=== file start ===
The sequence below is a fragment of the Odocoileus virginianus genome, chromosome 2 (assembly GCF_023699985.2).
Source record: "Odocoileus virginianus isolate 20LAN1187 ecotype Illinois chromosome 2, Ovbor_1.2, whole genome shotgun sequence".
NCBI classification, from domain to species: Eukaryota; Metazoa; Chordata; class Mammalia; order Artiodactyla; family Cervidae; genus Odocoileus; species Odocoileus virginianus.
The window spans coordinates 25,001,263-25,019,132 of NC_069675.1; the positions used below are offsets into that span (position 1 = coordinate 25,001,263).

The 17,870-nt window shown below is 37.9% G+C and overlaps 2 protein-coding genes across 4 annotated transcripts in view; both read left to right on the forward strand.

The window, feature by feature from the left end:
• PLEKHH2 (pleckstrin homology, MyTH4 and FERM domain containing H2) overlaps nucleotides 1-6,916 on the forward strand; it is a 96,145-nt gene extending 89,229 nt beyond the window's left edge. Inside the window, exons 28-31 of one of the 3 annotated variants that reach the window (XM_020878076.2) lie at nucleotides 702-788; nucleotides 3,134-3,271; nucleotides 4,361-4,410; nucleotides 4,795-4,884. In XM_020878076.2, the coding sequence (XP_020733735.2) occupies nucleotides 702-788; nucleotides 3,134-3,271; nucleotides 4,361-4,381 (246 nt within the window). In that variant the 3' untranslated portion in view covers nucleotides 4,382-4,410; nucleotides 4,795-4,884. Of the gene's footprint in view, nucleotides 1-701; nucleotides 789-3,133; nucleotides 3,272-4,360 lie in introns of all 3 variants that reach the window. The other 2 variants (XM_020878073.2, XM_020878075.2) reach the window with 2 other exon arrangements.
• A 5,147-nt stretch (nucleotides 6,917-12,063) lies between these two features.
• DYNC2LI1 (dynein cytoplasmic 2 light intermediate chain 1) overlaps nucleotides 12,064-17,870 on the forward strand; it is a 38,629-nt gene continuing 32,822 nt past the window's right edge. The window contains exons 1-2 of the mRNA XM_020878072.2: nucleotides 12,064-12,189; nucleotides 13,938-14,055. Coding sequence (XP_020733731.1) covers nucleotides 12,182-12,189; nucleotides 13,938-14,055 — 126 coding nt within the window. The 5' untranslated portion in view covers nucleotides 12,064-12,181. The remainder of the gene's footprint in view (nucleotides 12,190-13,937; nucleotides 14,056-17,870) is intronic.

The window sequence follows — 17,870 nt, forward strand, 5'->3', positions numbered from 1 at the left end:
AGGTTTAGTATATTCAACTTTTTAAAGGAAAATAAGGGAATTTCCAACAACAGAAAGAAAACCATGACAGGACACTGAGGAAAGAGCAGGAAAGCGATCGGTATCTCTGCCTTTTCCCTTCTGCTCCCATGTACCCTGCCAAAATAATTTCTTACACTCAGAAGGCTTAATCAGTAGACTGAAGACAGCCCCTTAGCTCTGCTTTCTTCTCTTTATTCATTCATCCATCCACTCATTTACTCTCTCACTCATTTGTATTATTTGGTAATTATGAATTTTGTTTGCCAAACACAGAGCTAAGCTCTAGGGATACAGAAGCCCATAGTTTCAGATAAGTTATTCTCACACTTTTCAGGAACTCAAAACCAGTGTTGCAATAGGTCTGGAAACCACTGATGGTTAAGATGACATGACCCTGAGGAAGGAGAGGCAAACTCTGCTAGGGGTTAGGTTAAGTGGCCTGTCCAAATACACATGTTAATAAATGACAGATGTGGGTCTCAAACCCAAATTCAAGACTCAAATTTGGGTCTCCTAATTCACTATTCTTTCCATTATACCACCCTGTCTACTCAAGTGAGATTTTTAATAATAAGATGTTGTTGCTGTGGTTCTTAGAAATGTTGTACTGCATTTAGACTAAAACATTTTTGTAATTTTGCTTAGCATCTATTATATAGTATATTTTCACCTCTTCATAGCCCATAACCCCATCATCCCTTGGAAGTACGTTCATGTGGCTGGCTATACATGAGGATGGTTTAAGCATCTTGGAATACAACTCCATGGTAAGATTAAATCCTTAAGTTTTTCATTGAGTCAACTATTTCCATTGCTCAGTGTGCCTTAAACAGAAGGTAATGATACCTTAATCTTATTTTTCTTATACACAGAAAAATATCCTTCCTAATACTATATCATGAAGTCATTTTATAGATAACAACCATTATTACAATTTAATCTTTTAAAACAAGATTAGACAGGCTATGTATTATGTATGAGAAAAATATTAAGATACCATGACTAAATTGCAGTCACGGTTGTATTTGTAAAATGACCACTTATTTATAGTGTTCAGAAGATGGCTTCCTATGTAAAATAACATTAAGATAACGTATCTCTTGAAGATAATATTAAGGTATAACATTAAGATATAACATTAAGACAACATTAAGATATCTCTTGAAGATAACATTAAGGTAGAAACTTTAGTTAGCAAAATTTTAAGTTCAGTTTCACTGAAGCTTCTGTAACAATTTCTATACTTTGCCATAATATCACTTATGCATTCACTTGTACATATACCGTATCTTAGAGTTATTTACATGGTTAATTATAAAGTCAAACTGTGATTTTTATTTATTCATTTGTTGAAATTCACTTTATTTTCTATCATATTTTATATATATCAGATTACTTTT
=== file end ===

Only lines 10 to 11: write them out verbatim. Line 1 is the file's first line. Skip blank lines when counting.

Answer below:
The window sequence follows — 17,870 nt, forward strand, 5'->3', positions numbered from 1 at the left end:
AGGTTTAGTATATTCAACTTTTTAAAGGAAAATAAGGGAATTTCCAACAACAGAAAGAAAACCATGACAGGACACTGAGGAAAGAGCAGGAAAGCGATCGGTATCTCTGCCTTTTCCCTTCTGCTCCCATGTACCCTGCCAAAATAATTTCTTACACTCAGAAGGCTTAATCAGTAGACTGAAGACAGCCCCTTAGCTCTGCTTTCTTCTCTTTATTCATTCATCCATCCACTCATTTACTCTCTCACTCATTTGTATTATTTGGTAATTATGAATTTTGTTTGCCAAACACAGAGCTAAGCTCTAGGGATACAGAAGCCCATAGTTTCAGATAAGTTATTCTCACACTTTTCAGGAACTCAAAACCAGTGTTGCAATAGGTCTGGAAACCACTGATGGTTAAGATGACATGACCCTGAGGAAGGAGAGGCAAACTCTGCTAGGGGTTAGGTTAAGTGGCCTGTCCAAATACACATGTTAATAAATGACAGATGTGGGTCTCAAACCCAAATTCAAGACTCAAATTTGGGTCTCCTAATTCACTATTCTTTCCATTATACCACCCTGTCTACTCAAGTGAGATTTTTAATAATAAGATGTTGTTGCTGTGGTTCTTAGAAATGTTGTACTGCATTTAGACTAAAACATTTTTGTAATTTTGCTTAGCATCTATTATATAGTATATTTTCACCTCTTCATAGCCCATAACCCCATCATCCCTTGGAAGTACGTTCATGTGGCTGGCTATACATGAGGATGGTTTAAGCATCTTGGAATACAACTCCATGGTAAGATTAAATCCTTAAGTTTTTCATTGAGTCAACTATTTCCATTGCTCAGTGTGCCTTAAACAGAAGGTAATGATACCTTAATCTTATTTTTCTTATACACAGAAAAATATCCTTCCTAATACTATATCATGAAGTCATTTTATAGATAACAACCATTATTACAATTTAATCTTTTAAAACAAGATTAGACAGGCTATGTATTATGTATGAGAAAAATATTAAGATACCATGACTAAATTGCAGTCACGGTTGTATTTGTAAAATGACCACTTATTTATAGTGTTCAGAAGATGGCTTCCTATGTAAAATAACATTAAGATAACGTATCTCTTGAAGATAATATTAAGGTATAACATTAAGATATAACATTAAGACAACATTAAGATATCTCTTGAAGATAACATTAAGGTAGAAACTTTAGTTAGCAAAATTTTAAGTTCAGTTTCACTGAAGCTTCTGTAACAATTTCTATACTTTGCCATAATATCACTTATGCATTCACTTGTACATATACCGTATCTTAGAGTTATTTACATGGTTAATTATAAAGTCAAACTGTGATTTTTATTTATTCATTTGTTGAAATTCACTTTATTTTCTATCATATTTTATATATATCAGATTACTTTT